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US Food Label/Advertisement Information Review

Accurate and compliant food labeling is crucial for ensuring legal sales within the US., as labels pose a significant technical trade barrier for food exports to the United States. Food labels encompass all text, graphics, symbols, or other descriptive materials on or accompanying food packaging, serving as one of the most vital and direct means of conveying information to consumers. With improving standards of living, shifts in dietary patterns, and advancements in nutritional science, regulatory requirements for food labeling continually develop and adapt.


US food labeling regulatory authorities

  • Food and Drug Administration (FDA)
  • Federal Trade Commission (FTC)
  • Food Safety Inspection Service (FSIS): Meat, poultry, and egg products
  • Alcohol and Tobacco Tax and Trade Bureau (TTB): Alcoholic products

US Food labeling regulations

  • 21 CFR PART 101
  • Federal Food, Drug, and Cosmetic Act (FDCA)
  • Fair Packaging and Labeling Act (FPLA)
  • Nutrition Labeling and Education Act (NLEA)
  • Dietary Supplement Health and Education Act (DSHEA)
  • Food Allergen Labeling and Consumer Protection Act (FALCPA)

All new regulations are published in the Federal Register (FR) prior to their effective date and compiled annually in Title 21 of the Code of Federal Regulations (CFR).

Labeling requirements

The FDA provides comprehensive guidelines for the mandatory labeling of pre-packaged foods, specifying details on how information should be displayed and formatted, down to the fonts and placement. These regulations are tailored to various food types, such as infant foods, acidified foods, and frozen foods. Moreover, the FDA has developed distinct labeling rules for dietary supplements.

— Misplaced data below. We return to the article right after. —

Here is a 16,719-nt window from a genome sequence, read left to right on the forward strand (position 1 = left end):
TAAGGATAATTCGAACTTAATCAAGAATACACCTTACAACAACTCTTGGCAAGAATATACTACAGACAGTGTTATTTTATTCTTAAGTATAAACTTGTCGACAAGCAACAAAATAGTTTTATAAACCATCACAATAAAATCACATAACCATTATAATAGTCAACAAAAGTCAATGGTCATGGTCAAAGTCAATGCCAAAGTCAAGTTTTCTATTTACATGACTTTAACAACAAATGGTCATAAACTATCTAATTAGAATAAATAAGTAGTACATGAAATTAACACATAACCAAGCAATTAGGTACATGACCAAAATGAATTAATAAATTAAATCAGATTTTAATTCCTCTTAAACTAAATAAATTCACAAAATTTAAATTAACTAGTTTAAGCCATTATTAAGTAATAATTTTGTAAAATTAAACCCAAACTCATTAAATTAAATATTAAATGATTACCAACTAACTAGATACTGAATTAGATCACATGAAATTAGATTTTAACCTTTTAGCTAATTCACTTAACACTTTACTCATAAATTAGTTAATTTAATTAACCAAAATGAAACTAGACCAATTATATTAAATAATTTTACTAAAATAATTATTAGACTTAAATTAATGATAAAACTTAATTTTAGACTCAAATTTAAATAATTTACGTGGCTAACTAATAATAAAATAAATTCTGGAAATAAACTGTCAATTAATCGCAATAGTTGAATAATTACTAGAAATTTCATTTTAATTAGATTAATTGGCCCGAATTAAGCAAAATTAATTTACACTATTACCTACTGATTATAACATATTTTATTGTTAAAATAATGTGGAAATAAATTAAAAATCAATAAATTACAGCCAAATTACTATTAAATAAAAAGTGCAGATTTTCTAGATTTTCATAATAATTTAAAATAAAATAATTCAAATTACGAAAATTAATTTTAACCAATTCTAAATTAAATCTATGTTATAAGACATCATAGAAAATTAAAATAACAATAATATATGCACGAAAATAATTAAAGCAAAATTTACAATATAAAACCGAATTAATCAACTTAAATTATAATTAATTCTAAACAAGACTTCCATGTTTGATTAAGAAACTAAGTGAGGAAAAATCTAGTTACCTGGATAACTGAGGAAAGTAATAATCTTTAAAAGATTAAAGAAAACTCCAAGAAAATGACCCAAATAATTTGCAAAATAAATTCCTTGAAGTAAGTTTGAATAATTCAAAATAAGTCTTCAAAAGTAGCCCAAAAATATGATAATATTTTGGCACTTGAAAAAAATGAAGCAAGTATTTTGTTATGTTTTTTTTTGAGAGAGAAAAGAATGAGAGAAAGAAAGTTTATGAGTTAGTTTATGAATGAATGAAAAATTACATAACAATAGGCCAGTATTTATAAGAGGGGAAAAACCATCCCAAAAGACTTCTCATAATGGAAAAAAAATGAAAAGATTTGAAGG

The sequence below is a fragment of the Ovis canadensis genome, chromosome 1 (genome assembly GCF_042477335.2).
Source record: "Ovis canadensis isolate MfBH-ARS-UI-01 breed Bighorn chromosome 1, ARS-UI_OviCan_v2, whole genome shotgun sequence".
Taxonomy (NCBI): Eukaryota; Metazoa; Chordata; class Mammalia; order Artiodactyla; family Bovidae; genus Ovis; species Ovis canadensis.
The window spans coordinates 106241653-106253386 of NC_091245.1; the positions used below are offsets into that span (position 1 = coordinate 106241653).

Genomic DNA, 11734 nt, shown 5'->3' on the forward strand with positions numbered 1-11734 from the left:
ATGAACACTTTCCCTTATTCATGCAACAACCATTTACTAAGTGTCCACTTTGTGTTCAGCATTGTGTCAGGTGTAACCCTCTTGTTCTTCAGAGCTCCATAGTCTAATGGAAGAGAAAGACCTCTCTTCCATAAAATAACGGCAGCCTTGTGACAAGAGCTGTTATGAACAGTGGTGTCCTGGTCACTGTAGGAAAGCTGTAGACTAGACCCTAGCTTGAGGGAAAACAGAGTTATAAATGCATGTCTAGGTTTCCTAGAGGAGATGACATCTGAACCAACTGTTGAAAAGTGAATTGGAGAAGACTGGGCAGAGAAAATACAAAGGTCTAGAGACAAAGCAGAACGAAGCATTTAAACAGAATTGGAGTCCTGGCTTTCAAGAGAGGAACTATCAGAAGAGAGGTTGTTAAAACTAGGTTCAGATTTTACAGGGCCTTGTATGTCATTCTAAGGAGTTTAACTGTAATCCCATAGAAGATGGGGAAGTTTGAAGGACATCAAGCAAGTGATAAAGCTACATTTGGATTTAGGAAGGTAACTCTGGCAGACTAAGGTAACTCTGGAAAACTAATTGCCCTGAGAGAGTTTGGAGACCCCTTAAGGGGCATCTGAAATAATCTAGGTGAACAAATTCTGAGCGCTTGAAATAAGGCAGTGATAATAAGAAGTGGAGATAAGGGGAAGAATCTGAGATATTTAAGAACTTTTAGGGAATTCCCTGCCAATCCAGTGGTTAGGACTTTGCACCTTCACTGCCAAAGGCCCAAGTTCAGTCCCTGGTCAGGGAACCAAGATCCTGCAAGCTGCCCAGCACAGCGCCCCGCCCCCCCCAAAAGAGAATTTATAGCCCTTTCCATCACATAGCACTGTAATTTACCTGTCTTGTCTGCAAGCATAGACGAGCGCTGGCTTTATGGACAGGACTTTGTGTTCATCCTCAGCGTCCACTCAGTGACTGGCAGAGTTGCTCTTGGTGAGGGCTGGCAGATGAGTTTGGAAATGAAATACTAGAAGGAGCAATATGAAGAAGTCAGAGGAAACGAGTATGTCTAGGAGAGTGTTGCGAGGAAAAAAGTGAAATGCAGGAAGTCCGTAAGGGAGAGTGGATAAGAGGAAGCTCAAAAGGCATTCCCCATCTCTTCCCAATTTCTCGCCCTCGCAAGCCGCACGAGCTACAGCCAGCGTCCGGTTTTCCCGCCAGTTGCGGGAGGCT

Mandatory labels can be divided into general labels and nutrition facts labels.

General labeling must include the following information:

  • Statement of identity: The food name correctly displayed on the principal display panel (PDP);
  • Net quantity of contents: The net quantity statement (net quantity of contents) is placed as a distinct item in the PDP. Food labels printed must show the net contents in both metric (grams, kilograms, milliliters, liters) and U.S. Customary System (ounces,pounds, fluid ounces) terms;
  • Ingredient list: The listing of each ingredient;
  • Allergen information;
  • The name and address of the manufacturer, packer, or distributor; and
  • Country of origin (for imported foods),

Nutrition facts label:

The nutrition facts label must be presented as “Nutrition Facts” on the display panel (“Supplement Facts” for dietary supplements). Information on the nutrition facts label may vary by product, but it must include the serving size and servings per container, calories, total fat, saturated fat, trans fat, cholesterol, sodium, total carbohydrates, dietary fiber, total sugars, added sugars, protein, and the actual content and % Daily Value of certain vitamins and minerals.


Among the claims that can be used on food and dietary supplement labels are three categories of claims that are defined by statute and/or FDA regulations.

  • Nutrient content claims;
  • Health claims (NLEA authorized health claims, authority-based health claims, qualified health claims); and
  • Structure/function claims.

Every statement of benefit about a product could be considered a claim. If a claim does not meet FDA standards or is deemed deceptive, false, or misleading in any way, the FDA may take appropriate enforcement actions.

Our services

  • Conventional food ingredient and label review
  • Dietary supplement ingredient and label review
  • Advertisement review
  • E-commerce (e.g. Amazon) detail page review

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